On November 20, 2012, amendments to the Criminal Code of
Canada under the Safe Streets and Communities Act (the SCCA)
came into force, restricting the availability of conditional
sentences for individuals convicted of certain offences, including
conspiracy to fix prices and bid-rigging under the Competition Act.
Conditional sentences are non-custodial punishments, such as house
arrest, that may only be assessed where the judge determines the
offender is not a danger to the community. While these amendments
were not specifically directed at Competition Act offences, the
result of the legislative changes is to eliminate the discretion to
allow for serving custodial sentences for serious Competition Act
offences in the community.
The SCCA, introduced in 2011, included a slate of amendments to
the Criminal Code and other legislation which the Department of
Justice stated were intended to "combat crime and
terrorism". Among other things, the SCCA provides that
conditional sentences are unavailable for all offences for which
the law prescribes a maximum term of imprisonment of 14 years or
more – this includes cartel agreements among competitors,
bid-rigging and willful or deceitful misleading advertising under
the Competition Act.
The sentencing changes now in effect under the SCCA follow upon
sweeping amendments to the Competition Act in March 2009, which,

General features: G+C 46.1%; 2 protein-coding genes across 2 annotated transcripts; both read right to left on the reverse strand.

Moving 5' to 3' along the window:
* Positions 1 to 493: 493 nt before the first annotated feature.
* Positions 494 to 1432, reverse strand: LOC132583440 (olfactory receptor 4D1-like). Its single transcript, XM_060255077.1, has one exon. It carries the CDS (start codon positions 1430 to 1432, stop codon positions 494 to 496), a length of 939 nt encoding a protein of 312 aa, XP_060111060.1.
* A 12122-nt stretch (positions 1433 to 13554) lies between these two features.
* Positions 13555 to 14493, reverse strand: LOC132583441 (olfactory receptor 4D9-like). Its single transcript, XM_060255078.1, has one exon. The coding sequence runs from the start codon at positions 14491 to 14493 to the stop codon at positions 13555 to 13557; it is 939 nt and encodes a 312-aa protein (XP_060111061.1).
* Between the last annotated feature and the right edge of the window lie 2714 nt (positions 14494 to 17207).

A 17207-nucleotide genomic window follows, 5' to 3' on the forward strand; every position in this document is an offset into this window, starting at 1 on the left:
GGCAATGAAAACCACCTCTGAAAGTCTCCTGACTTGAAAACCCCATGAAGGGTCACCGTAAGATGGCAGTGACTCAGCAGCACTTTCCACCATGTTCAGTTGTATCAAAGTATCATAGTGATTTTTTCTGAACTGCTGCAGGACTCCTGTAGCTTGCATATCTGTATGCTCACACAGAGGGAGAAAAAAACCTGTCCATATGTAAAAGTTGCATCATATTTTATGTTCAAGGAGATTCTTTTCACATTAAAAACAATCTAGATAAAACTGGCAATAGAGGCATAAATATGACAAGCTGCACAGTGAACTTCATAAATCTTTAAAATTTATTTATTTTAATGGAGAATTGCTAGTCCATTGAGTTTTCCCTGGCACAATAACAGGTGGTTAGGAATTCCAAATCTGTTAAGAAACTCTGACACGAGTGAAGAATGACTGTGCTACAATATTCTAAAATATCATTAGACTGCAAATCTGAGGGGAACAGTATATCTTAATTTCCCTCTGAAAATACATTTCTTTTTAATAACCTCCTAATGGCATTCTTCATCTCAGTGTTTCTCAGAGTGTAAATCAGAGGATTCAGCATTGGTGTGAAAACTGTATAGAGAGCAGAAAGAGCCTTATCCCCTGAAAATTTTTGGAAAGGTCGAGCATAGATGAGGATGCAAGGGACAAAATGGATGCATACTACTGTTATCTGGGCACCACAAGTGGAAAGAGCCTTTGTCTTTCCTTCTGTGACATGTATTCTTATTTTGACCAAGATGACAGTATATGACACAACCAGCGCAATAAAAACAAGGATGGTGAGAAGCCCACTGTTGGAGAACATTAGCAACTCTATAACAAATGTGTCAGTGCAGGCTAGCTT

among other changes, created a per se cartel offence (in effect
since March 2010, which prohibits agreements among competitors to
fix prices, allocate markets or limit production, whether or not
such an agreement had an impact on competition in a relevant
market) and increased the maximum punishment for offences such as
price-fixing, bid-rigging and willful or deceitful false
advertising from five to 14 years.
The new sentencing regime should also be considered in light of
the dissatisfaction recently expressed by the Federal Court with
joint sentencing recommendations for fines as part of agreements to
plead guilty with respect to criminal offences under the
Competition Act. In R. v Maxzone Auto Parts (Canada) Corp., a case
involving a charge of criminal conspiracy under section 46 of the
Competition Act (implementation of a foreign directed cartel),
Chief Justice Crampton of the Federal Court observed that "...
achieving effective general and specific deterrence requires that
individuals face a very real prospect of serving time in prison if
they are convicted for having engaged in such conduct".
Finding that past practice gave rise to "understandable
expectations" regarding sentencing, the Chief Justice
"reluctantly" imposed the jointly recommended sentence of
a substantial fine in that case.
A move toward custodial sentences for criminal convictions under
the Competition Act may have far-reaching implications for the
Competition Bureau's enforcement regime, including
participation in its Leniency Program, whereby an accused agrees to
cooperate with an investigation in exchange for a prosecutorial
recommendation of more lenient treatment. The removal of
conditional sentences (and judicial discontent over fines instead
of prison terms) may well discourage participation in the program,
as accused persons weigh the risks of what "leniency" may
entail. Indeed, if jail time is seen as the likely result of
criminal conviction for competition offences, there may well be
less cooperation, fewer guilty pleas and more contested trials on
the horizon in Canada.
The content of this article is intended to provide a general
guide to the subject matter. Specialist advice should be sought
about your specific circumstances.
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